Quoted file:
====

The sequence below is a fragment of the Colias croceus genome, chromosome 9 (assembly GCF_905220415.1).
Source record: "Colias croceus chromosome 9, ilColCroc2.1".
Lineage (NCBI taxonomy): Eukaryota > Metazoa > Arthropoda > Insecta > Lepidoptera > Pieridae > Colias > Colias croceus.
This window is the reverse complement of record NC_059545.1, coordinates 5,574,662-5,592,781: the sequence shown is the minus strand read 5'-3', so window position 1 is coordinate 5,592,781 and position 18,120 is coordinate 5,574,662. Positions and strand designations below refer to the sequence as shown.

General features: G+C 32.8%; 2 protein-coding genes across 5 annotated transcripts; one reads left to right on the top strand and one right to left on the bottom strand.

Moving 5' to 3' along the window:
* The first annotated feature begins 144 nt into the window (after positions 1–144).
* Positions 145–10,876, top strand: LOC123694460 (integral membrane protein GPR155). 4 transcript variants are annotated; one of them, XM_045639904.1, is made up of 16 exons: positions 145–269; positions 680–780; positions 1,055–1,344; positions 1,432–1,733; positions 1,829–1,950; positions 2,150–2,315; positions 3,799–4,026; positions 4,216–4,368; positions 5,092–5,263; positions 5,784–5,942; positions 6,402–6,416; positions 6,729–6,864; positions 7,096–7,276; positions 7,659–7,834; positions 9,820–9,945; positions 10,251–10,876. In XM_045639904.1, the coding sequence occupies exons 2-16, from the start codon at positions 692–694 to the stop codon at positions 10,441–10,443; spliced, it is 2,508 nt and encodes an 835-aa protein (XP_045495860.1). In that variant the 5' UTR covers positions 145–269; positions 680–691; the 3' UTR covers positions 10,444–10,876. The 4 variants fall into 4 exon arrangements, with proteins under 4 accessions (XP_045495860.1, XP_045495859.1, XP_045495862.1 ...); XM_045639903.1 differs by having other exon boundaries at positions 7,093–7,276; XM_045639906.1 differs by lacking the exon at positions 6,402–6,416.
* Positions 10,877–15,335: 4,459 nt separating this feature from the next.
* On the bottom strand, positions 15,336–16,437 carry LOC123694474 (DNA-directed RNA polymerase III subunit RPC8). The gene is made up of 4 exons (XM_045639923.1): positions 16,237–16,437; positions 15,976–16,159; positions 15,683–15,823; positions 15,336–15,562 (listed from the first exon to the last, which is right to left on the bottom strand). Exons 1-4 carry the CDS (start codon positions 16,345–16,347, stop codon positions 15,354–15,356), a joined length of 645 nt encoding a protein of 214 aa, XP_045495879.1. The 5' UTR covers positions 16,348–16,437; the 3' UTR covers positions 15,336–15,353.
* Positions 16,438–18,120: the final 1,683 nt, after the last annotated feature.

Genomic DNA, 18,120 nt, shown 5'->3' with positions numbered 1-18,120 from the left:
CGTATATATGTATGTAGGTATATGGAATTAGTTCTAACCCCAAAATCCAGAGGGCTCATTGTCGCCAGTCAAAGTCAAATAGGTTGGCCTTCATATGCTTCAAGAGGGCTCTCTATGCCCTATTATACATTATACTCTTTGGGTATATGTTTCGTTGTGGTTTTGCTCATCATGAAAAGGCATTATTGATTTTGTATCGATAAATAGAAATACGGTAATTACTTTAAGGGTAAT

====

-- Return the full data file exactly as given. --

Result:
The sequence below is a fragment of the Colias croceus genome, chromosome 9 (assembly GCF_905220415.1).
Source record: "Colias croceus chromosome 9, ilColCroc2.1".
Lineage (NCBI taxonomy): Eukaryota > Metazoa > Arthropoda > Insecta > Lepidoptera > Pieridae > Colias > Colias croceus.
This window is the reverse complement of record NC_059545.1, coordinates 5,574,662-5,592,781: the sequence shown is the minus strand read 5'-3', so window position 1 is coordinate 5,592,781 and position 18,120 is coordinate 5,574,662. Positions and strand designations below refer to the sequence as shown.

General features: G+C 32.8%; 2 protein-coding genes across 5 annotated transcripts; one reads left to right on the top strand and one right to left on the bottom strand.

Moving 5' to 3' along the window:
* The first annotated feature begins 144 nt into the window (after positions 1–144).
* Positions 145–10,876, top strand: LOC123694460 (integral membrane protein GPR155). 4 transcript variants are annotated; one of them, XM_045639904.1, is made up of 16 exons: positions 145–269; positions 680–780; positions 1,055–1,344; positions 1,432–1,733; positions 1,829–1,950; positions 2,150–2,315; positions 3,799–4,026; positions 4,216–4,368; positions 5,092–5,263; positions 5,784–5,942; positions 6,402–6,416; positions 6,729–6,864; positions 7,096–7,276; positions 7,659–7,834; positions 9,820–9,945; positions 10,251–10,876. In XM_045639904.1, the coding sequence occupies exons 2-16, from the start codon at positions 692–694 to the stop codon at positions 10,441–10,443; spliced, it is 2,508 nt and encodes an 835-aa protein (XP_045495860.1). In that variant the 5' UTR covers positions 145–269; positions 680–691; the 3' UTR covers positions 10,444–10,876. The 4 variants fall into 4 exon arrangements, with proteins under 4 accessions (XP_045495860.1, XP_045495859.1, XP_045495862.1 ...); XM_045639903.1 differs by having other exon boundaries at positions 7,093–7,276; XM_045639906.1 differs by lacking the exon at positions 6,402–6,416.
* Positions 10,877–15,335: 4,459 nt separating this feature from the next.
* On the bottom strand, positions 15,336–16,437 carry LOC123694474 (DNA-directed RNA polymerase III subunit RPC8). The gene is made up of 4 exons (XM_045639923.1): positions 16,237–16,437; positions 15,976–16,159; positions 15,683–15,823; positions 15,336–15,562 (listed from the first exon to the last, which is right to left on the bottom strand). Exons 1-4 carry the CDS (start codon positions 16,345–16,347, stop codon positions 15,354–15,356), a joined length of 645 nt encoding a protein of 214 aa, XP_045495879.1. The 5' UTR covers positions 16,348–16,437; the 3' UTR covers positions 15,336–15,353.
* Positions 16,438–18,120: the final 1,683 nt, after the last annotated feature.

Genomic DNA, 18,120 nt, shown 5'->3' with positions numbered 1-18,120 from the left:
CGTATATATGTATGTAGGTATATGGAATTAGTTCTAACCCCAAAATCCAGAGGGCTCATTGTCGCCAGTCAAAGTCAAATAGGTTGGCCTTCATATGCTTCAAGAGGGCTCTCTATGCCCTATTATACATTATACTCTTTGGGTATATGTTTCGTTGTGGTTTTGCTCATCATGAAAAGGCATTATTGATTTTGTATCGATAAATAGAAATACGGTAATTACTTTAAGGGTAAT